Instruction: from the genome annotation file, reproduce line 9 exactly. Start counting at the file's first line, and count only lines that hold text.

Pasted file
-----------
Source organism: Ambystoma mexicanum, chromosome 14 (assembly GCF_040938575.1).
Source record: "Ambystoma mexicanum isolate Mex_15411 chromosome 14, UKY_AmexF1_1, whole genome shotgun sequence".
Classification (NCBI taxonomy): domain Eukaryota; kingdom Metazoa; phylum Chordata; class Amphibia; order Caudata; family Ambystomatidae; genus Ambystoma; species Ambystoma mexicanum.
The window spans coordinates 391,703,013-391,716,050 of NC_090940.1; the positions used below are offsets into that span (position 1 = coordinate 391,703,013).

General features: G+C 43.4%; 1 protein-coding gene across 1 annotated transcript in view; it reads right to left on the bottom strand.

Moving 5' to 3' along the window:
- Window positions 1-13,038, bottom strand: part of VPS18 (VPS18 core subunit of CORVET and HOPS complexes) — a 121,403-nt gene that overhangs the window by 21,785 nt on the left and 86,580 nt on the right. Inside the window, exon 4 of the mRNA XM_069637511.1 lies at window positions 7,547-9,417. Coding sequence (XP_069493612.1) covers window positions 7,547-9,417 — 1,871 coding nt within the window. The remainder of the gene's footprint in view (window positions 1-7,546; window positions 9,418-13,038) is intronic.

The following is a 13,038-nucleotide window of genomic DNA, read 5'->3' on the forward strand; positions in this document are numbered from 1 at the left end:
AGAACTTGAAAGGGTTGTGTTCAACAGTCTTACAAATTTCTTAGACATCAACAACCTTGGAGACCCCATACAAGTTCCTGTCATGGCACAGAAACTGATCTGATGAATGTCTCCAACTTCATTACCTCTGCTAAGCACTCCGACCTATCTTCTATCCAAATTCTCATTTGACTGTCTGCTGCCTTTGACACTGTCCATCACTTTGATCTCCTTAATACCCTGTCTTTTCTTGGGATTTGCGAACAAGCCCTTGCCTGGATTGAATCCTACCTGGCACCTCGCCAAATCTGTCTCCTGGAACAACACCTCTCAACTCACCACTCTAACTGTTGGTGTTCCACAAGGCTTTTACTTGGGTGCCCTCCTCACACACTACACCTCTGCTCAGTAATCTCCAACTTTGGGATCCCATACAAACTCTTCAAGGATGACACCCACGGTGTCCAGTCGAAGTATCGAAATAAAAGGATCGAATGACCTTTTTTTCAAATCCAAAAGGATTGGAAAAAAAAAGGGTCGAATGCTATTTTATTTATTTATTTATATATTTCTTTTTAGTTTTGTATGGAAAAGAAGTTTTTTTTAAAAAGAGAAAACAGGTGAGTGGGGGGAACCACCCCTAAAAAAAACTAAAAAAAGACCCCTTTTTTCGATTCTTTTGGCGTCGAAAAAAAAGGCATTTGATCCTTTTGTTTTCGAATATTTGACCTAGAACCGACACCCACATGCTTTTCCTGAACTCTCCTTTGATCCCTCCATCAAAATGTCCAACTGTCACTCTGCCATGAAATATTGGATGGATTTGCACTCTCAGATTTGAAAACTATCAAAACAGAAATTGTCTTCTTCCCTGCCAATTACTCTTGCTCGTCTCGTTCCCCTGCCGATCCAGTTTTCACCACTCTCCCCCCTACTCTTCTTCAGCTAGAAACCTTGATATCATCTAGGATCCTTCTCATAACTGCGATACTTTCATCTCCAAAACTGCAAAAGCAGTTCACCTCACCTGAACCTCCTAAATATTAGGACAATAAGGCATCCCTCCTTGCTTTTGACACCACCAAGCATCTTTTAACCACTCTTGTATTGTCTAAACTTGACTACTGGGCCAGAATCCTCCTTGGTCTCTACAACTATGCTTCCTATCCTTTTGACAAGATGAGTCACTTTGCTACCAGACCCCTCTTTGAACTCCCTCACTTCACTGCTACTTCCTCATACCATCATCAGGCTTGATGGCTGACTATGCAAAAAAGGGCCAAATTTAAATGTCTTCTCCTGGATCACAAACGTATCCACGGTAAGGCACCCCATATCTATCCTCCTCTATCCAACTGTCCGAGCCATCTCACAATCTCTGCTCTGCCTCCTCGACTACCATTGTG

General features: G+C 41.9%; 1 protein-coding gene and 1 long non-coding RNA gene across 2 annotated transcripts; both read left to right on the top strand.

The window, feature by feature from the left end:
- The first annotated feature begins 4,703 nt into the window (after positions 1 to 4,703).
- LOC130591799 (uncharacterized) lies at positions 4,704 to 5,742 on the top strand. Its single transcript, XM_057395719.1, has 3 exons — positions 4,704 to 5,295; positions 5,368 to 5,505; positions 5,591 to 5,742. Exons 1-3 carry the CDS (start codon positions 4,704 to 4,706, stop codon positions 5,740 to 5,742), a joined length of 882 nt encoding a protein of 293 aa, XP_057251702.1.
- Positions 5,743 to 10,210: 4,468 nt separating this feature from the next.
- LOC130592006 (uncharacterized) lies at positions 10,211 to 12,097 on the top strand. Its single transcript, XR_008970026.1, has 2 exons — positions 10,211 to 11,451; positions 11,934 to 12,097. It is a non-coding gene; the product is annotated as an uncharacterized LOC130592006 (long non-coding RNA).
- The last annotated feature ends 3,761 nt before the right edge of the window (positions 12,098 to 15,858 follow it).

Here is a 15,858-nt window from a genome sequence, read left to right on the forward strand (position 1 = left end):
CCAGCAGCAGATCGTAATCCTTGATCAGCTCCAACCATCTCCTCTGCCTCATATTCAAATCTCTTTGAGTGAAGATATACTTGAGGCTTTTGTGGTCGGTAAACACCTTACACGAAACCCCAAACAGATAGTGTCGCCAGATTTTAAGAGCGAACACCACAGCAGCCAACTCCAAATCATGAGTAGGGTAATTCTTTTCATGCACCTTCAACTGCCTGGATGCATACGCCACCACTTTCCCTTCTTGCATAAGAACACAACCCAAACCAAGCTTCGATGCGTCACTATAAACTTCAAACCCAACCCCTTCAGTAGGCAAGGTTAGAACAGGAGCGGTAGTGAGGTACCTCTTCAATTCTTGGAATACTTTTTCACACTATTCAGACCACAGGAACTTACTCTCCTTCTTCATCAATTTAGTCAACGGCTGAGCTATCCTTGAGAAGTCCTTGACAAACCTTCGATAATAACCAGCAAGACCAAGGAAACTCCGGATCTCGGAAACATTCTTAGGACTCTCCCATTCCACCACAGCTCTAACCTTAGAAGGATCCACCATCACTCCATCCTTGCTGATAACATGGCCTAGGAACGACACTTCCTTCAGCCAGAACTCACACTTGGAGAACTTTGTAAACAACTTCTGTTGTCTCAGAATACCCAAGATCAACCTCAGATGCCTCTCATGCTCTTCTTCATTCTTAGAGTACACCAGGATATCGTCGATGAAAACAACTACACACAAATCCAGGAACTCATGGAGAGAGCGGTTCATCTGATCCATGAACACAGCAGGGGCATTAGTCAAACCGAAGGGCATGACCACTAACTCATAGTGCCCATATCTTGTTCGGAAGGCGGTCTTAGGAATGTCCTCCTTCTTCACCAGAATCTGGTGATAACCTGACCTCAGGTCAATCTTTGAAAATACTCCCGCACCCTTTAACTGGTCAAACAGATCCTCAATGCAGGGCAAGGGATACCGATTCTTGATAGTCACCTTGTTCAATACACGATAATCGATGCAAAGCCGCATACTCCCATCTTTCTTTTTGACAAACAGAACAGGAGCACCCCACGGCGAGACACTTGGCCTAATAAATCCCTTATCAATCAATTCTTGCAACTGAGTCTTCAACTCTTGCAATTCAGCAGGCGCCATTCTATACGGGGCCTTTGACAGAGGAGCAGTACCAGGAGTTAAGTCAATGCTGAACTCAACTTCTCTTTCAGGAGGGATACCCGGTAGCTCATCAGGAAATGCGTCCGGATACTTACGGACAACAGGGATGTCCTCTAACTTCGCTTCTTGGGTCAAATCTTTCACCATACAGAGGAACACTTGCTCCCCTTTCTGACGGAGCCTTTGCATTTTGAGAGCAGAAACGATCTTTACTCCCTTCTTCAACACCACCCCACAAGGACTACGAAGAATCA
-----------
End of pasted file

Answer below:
AGAACTTGAAAGGGTTGTGTTCAACAGTCTTACAAATTTCTTAGACATCAACAACCTTGGAGACCCCATACAAGTTCCTGTCATGGCACAGAAACTGATCTGATGAATGTCTCCAACTTCATTACCTCTGCTAAGCACTCCGACCTATCTTCTATCCAAATTCTCATTTGACTGTCTGCTGCCTTTGACACTGTCCATCACTTTGATCTCCTTAATACCCTGTCTTTTCTTGGGATTTGCGAACAAGCCCTTGCCTGGATTGAATCCTACCTGGCACCTCGCCAAATCTGTCTCCTGGAACAACACCTCTCAACTCACCACTCTAACTGTTGGTGTTCCACAAGGCTTTTACTTGGGTGCCCTCCTCACACACTACACCTCTGCTCAGTAATCTCCAACTTTGGGATCCCATACAAACTCTTCAAGGATGACACCCACGGTGTCCAGTCGAAGTATCGAAATAAAAGGATCGAATGACCTTTTTTTCAAATCCAAAAGGATTGGAAAAAAAAAGGGTCGAATGCTATTTTATTTATTTATTTATATATTTCTTTTTAGTTTTGTATGGAAAAGAAGTTTTTTTTAAAAAGAGAAAACAGGTGAGTGGGGGGAACCACCCCTAAAAAAAACTAAAAAAAGACCCCTTTTTTCGATTCTTTTGGCGTCGAAAAAAAAGGCATTTGATCCTTTTGTTTTCGAATATTTGACCTAGAACCGACACCCACATGCTTTTCCTGAACTCTCCTTTGATCCCTCCATCAAAATGTCCAACTGTCACTCTGCCATGAAATATTGGATGGATTTGCACTCTCAGATTTGAAAACTATCAAAACAGAAATTGTCTTCTTCCCTGCCAATTACTCTTGCTCGTCTCGTTCCCCTGCCGATCCAGTTTTCACCACTCTCCCCCCTACTCTTCTTCAGCTAGAAACCTTGATATCATCTAGGATCCTTCTCATAACTGCGATACTTTCATCTCCAAAACTGCAAAAGCAGTTCACCTCACCTGAACCTCCTAAATATTAGGACAATAAGGCATCCCTCCTTGCTTTTGACACCACCAAGCATCTTTTAACCACTCTTGTATTGTCTAAACTTGACTACTGGGCCAGAATCCTCCTTGGTCTCTACAACTATGCTTCCTATCCTTTTGACAAGATGAGTCACTTTGCTACCAGACCCCTCTTTGAACTCCCTCACTTCACTGCTACTTCCTCATACCATCATCAGGCTTGATGGCTGACTATGCAAAAAAGGGCCAAATTTAAATGTCTTCTCCTGGATCACAAACGTATCCACGGTAAGGCACCCCATATCTATCCTCCTCTATCCAACTGTCCGAGCCATCTCACAATCTCTGCTCTGCCTCCTCGACTACCATTGTG